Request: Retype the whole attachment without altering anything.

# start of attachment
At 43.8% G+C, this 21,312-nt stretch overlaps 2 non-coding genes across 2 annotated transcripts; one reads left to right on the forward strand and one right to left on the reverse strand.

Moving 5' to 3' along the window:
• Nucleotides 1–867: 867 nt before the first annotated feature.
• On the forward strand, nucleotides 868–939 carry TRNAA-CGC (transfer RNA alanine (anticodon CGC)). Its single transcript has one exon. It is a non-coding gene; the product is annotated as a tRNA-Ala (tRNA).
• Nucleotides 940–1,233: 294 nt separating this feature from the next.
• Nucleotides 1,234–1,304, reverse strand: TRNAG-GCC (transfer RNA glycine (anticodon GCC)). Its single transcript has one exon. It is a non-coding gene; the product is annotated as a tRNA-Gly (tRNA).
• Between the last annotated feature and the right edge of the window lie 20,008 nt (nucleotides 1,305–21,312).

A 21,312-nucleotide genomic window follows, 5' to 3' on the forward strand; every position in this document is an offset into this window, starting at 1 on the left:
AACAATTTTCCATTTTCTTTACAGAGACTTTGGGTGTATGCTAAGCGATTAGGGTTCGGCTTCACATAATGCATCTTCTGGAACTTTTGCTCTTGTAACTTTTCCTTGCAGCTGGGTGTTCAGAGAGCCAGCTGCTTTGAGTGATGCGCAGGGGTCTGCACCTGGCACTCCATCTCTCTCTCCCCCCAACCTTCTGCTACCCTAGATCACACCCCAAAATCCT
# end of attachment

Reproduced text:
At 43.8% G+C, this 21,312-nt stretch overlaps 2 non-coding genes across 2 annotated transcripts; one reads left to right on the forward strand and one right to left on the reverse strand.

Moving 5' to 3' along the window:
• Nucleotides 1–867: 867 nt before the first annotated feature.
• On the forward strand, nucleotides 868–939 carry TRNAA-CGC (transfer RNA alanine (anticodon CGC)). Its single transcript has one exon. It is a non-coding gene; the product is annotated as a tRNA-Ala (tRNA).
• Nucleotides 940–1,233: 294 nt separating this feature from the next.
• Nucleotides 1,234–1,304, reverse strand: TRNAG-GCC (transfer RNA glycine (anticodon GCC)). Its single transcript has one exon. It is a non-coding gene; the product is annotated as a tRNA-Gly (tRNA).
• Between the last annotated feature and the right edge of the window lie 20,008 nt (nucleotides 1,305–21,312).

A 21,312-nucleotide genomic window follows, 5' to 3' on the forward strand; every position in this document is an offset into this window, starting at 1 on the left:
AACAATTTTCCATTTTCTTTACAGAGACTTTGGGTGTATGCTAAGCGATTAGGGTTCGGCTTCACATAATGCATCTTCTGGAACTTTTGCTCTTGTAACTTTTCCTTGCAGCTGGGTGTTCAGAGAGCCAGCTGCTTTGAGTGATGCGCAGGGGTCTGCACCTGGCACTCCATCTCTCTCTCCCCCCAACCTTCTGCTACCCTAGATCACACCCCAAAATCCT